Before beginning important efforts, conduct business analytics

It's hard to think up a case for not using business intelligence today. These processes have become an ingrained part of organizations in nearly every field because they provide something that firms of all descriptions really need – insight about what may be coming next. This is universally appreciated as a competitive advantage, something that can be the determining factor in a direct competition between two firms. Businesses try hard to get even a small sliver of advantage over their closest rivals, and if the right figures become available at a critical moment, BI may represent far more than that. It's no wonder analytics is a common priority today.

Every decision can be improved
A recent post by Smart Data Collective contributor Amit Kumar addressed the exact role of BI as the enterprise world turns from a technologically transitional 2014 to a potentially growth-laden 2015. Kumar noted that the industrialized world has made a distinct shift toward increased BI use, with analytics being a "robust" presence in the U.S., Canada, the U.K. and more. He explained that the main purpose of these processes is to improve the decisions that power companies. With content gleaned from their internal and external sources, firms can put aside some of the old-fashioned methods of strategizing, such as putting everything in the hands of one executive.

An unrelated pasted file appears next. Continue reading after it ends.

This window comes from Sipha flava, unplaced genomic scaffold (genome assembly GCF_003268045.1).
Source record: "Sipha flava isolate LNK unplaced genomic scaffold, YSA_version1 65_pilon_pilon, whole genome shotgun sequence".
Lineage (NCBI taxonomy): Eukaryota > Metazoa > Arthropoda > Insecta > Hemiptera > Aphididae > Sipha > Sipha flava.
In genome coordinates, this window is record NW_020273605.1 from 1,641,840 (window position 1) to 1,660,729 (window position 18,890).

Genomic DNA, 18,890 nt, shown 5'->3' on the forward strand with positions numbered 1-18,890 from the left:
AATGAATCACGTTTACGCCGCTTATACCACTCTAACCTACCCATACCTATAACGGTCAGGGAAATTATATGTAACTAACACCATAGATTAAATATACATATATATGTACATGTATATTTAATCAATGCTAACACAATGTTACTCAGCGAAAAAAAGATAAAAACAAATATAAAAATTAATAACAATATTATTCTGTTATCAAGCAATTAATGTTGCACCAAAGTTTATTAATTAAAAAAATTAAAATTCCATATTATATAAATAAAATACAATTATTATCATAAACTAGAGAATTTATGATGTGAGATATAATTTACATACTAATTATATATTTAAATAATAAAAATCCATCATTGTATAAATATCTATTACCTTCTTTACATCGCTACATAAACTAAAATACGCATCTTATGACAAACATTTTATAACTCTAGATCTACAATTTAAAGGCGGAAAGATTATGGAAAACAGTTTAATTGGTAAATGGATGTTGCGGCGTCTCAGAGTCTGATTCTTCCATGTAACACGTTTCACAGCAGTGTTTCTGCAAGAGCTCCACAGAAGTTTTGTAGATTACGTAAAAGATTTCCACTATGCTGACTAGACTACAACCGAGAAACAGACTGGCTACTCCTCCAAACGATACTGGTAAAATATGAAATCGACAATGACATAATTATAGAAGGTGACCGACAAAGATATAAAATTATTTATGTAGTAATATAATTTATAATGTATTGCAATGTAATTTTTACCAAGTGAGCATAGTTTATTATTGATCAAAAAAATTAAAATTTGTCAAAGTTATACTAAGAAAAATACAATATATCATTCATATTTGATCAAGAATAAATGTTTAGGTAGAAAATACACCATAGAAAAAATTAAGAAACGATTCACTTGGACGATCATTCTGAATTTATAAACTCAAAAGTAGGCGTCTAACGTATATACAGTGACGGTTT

Firms can turn their content into a type of edge over their rivals, Kumar explained. There is ample case these days for treating information as a resource, something equivalent to materials stored away or cash in a bank account. This is because with BI around, there are processes to refine content into value directly. A good decision at a critical moment can mean a huge swing in a company's fortunes, and it's hard to argue that effect does not have a quantifiable value. Kumar called analytics "a venture, as opposed to a cost."

Beginning right away
Dealing with BI now is preferable to deciding to handle it at some point in the indeterminate future. There's no more need to wait, either, as companies are reliably delivering products that promise a great analysis experience for firms of all types. Take Necto 14, for example. This solution is packed with features such as the ability to take in and use large content sets that would have been impossible for legacy tech to make sense of. It is also customizable, meaning it is easily possible to extend self-service programs well out of IT and into the line of business departments.

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